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Departmentalisation

New business owners do not ask themselves how they should organize their business. Rather, they organize by objective:
What does it take to get a job done, meet a goal or create wealth?
How owners organize a company depends on a multitude of factors: for example, are certain tasks performed in-house or outsourced?
Are people (staff and management) with the necessary skills available?

As the business grows, its organizational structure is heavily influenced by:
- function (people grouped with similar responsibilities),
- process (people involved in similar processes),
- product (people building a specific product) or
- projects (members of a project).

A firm's structure might be influenced by some or all of these types of departmentation. Large firms usually employ a variety of departmentation styles, selecting the most appropriate form for each subsystem.

Departmentation by function

Grouping activities by function is the most widely used form of departmentation. Similar activities are housed in a department or under a single chain of command. For example, sales, advertising, public relations, and promotion might be grouped in a marketing department; employee benefits, employee training and employee regulatory compliance may be housed in the human relations department and so on.

Departmentation by function

Departmentation by process

The process or equipment used in producing a product or service may be the basis for determining departmental units. Since a certain amount of expertise or training is required to handle complicated processes or complex machinery, activities that involve the use of specialized equipment may be grouped into a separate department. This form of departmentation is similar to functional departmentation.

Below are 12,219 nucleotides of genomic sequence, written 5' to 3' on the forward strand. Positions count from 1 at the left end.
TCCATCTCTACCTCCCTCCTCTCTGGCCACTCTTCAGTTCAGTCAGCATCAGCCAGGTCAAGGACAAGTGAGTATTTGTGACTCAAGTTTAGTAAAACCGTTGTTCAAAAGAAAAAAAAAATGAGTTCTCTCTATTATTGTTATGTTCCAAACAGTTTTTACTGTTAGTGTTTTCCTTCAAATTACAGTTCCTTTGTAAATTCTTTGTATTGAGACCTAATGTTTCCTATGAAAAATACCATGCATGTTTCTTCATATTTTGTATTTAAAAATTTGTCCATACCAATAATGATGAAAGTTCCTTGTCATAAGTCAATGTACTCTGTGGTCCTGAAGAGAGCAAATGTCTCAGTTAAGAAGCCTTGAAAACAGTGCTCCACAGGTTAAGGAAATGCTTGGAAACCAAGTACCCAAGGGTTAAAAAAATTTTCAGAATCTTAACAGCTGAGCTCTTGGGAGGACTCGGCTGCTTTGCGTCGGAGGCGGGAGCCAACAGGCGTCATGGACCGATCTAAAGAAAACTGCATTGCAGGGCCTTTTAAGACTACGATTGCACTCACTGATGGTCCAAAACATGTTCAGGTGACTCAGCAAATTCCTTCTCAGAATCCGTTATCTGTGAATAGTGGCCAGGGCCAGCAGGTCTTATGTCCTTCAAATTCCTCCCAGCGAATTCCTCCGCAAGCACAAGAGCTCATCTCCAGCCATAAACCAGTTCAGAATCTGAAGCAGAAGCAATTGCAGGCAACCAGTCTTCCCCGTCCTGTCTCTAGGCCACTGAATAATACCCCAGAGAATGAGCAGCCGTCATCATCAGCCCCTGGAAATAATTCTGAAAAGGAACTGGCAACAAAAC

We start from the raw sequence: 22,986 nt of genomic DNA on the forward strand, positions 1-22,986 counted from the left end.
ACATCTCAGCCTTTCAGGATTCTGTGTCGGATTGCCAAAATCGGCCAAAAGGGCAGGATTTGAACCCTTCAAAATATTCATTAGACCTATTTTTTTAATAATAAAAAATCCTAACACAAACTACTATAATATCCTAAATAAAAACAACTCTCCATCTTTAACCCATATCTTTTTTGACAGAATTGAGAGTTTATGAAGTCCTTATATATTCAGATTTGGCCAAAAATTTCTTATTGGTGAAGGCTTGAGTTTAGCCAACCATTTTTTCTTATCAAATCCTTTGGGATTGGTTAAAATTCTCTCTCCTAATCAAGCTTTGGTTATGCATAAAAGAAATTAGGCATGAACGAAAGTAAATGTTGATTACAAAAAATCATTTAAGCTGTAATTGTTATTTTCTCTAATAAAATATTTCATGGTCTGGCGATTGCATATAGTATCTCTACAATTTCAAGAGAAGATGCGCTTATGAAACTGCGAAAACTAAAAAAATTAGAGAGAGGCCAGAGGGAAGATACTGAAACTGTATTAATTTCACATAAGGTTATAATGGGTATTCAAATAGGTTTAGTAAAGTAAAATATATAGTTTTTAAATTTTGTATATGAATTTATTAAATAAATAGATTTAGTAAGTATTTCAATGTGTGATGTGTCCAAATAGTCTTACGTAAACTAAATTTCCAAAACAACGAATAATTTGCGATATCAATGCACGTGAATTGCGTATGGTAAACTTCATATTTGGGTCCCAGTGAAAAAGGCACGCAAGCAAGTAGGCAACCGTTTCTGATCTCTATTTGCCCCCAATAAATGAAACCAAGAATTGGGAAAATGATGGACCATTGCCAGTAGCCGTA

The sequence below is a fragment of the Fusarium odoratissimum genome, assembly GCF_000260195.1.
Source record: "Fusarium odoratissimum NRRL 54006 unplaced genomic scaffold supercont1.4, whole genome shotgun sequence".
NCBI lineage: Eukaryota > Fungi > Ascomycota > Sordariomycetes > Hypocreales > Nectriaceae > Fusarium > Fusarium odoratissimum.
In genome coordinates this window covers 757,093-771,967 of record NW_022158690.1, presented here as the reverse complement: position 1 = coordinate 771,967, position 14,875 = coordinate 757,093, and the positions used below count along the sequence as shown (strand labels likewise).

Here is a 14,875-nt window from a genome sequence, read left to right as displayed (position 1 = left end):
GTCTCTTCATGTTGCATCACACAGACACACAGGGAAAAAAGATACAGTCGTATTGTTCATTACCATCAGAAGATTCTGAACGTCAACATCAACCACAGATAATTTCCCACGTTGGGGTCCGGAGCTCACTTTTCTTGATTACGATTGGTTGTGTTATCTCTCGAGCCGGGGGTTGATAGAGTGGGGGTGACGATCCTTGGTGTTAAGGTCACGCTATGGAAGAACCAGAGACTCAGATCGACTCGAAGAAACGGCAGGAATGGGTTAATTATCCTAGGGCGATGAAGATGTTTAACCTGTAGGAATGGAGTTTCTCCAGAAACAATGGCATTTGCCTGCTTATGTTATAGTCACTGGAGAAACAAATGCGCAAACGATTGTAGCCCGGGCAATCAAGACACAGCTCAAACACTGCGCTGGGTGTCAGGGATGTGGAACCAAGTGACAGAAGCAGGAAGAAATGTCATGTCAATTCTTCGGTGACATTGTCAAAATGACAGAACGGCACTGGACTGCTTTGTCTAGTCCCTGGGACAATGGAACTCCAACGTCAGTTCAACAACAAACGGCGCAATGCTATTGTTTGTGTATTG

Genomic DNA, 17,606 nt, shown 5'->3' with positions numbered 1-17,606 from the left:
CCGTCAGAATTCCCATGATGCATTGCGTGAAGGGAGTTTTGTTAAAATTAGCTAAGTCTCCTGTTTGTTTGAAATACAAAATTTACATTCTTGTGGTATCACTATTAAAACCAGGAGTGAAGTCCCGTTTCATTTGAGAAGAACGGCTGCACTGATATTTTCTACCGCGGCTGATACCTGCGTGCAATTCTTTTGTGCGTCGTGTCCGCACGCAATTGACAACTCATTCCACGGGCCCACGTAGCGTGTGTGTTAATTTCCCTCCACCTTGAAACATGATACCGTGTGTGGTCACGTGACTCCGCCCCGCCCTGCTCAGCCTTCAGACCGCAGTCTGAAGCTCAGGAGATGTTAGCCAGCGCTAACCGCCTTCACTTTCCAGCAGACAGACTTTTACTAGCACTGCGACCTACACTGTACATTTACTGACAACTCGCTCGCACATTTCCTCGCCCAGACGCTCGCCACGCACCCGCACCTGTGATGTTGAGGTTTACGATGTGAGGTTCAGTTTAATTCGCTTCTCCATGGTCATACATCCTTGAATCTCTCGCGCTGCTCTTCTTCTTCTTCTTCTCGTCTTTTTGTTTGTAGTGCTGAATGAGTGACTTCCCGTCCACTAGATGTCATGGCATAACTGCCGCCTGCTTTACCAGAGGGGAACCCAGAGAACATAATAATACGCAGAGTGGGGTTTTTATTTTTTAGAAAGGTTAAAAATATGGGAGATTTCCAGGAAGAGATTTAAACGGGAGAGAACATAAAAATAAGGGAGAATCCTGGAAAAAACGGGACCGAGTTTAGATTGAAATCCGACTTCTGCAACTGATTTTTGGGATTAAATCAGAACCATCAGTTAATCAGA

Departmentation by process

Departmentation by product

Project organizations are specifically designed to deal with changing environments. A project in this sense is a series of related activities required to accomplish a work outcome, such as the development of a new product. Projects and task forces or teams are generally unique-designed to work on a nonrecurring project. They are tightly organized units under the direction of a manager with broad powers of authority.

Departmentation by product

Departmentation by matrix

Some firms are organized by using a mix of departmentation types (matrix organization). It is not unusual to see firms that utilize the function and project organization combination. The same is true for process and project as well as other combinations. For instance, a large hospital could have an accounting department, surgery department, marketing department, and a satellite center project team that make up its organizational structure.

Span of Control

Once the bases for departmentation are determined, another problem of structure immediately arises concerning how many departments or how many individual workers should be placed under the direction of one manager. This is referred to as a span of management or span of control issue.

A number of factors should be considered when deciding upon a span of control:

the complexity of the subordinates’ jobs and need for interaction with management
the complexity of the supervisors’ jobs
the competence of the supervisors and subordinates the number and nature of the supervisors’ other interactions with non-subordinates
the extent to which staff assistants provide support.